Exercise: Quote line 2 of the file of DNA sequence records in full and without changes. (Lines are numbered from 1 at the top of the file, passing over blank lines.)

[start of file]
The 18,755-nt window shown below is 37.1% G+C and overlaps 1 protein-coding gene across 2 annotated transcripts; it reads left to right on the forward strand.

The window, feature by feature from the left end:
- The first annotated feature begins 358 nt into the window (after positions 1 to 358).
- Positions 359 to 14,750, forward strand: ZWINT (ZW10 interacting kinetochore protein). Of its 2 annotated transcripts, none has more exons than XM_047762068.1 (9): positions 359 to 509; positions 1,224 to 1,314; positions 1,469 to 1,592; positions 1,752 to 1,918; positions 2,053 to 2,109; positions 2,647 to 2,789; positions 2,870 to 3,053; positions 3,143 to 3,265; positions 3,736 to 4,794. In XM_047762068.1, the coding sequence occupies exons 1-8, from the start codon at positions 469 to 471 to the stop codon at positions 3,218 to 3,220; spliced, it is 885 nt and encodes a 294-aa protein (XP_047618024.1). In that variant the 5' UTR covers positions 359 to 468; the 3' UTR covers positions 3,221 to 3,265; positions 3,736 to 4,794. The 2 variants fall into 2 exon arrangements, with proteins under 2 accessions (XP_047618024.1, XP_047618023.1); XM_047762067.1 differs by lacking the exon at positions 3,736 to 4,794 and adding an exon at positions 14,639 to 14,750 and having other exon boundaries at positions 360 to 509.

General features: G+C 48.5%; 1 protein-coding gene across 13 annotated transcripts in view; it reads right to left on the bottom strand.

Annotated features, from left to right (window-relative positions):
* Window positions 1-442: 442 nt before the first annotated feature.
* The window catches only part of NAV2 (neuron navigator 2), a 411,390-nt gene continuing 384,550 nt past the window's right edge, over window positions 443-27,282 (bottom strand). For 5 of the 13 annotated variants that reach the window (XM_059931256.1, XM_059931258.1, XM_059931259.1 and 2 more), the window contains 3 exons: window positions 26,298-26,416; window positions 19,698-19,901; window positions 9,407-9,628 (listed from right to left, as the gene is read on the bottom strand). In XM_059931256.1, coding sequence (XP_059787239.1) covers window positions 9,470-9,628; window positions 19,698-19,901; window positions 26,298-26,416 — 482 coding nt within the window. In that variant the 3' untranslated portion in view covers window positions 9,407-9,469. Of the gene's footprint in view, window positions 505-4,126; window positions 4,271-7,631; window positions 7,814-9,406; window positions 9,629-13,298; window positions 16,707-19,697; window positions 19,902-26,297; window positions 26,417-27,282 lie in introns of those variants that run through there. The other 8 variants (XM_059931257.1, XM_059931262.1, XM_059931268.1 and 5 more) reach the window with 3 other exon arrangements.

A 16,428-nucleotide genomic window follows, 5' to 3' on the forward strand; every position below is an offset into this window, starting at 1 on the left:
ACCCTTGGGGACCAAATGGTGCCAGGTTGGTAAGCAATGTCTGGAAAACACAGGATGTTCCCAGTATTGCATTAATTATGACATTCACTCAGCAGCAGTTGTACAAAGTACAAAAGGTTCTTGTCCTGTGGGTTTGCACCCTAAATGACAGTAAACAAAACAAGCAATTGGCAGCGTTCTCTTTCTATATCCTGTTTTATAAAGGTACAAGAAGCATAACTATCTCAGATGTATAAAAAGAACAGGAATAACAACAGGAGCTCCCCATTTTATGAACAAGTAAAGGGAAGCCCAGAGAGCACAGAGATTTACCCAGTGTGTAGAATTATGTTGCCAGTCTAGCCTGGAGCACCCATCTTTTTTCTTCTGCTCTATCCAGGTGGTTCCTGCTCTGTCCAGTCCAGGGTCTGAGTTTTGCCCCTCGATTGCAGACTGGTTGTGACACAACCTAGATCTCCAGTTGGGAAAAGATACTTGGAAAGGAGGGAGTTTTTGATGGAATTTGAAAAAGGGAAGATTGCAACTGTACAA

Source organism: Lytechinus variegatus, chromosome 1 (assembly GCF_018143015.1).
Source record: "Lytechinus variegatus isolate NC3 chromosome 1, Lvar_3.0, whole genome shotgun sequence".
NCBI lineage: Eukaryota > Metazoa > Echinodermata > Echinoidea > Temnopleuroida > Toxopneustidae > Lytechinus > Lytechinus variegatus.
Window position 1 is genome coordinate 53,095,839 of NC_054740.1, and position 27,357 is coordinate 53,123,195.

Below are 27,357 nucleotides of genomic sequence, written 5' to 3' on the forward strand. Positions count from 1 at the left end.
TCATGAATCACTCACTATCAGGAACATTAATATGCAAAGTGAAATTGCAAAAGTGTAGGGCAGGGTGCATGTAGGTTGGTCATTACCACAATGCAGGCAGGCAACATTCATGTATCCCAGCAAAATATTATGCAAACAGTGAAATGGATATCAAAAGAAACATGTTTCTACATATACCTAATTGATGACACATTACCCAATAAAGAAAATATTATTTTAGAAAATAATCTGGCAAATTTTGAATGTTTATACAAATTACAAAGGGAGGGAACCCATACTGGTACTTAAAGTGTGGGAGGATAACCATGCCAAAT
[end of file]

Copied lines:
The window, feature by feature from the left end: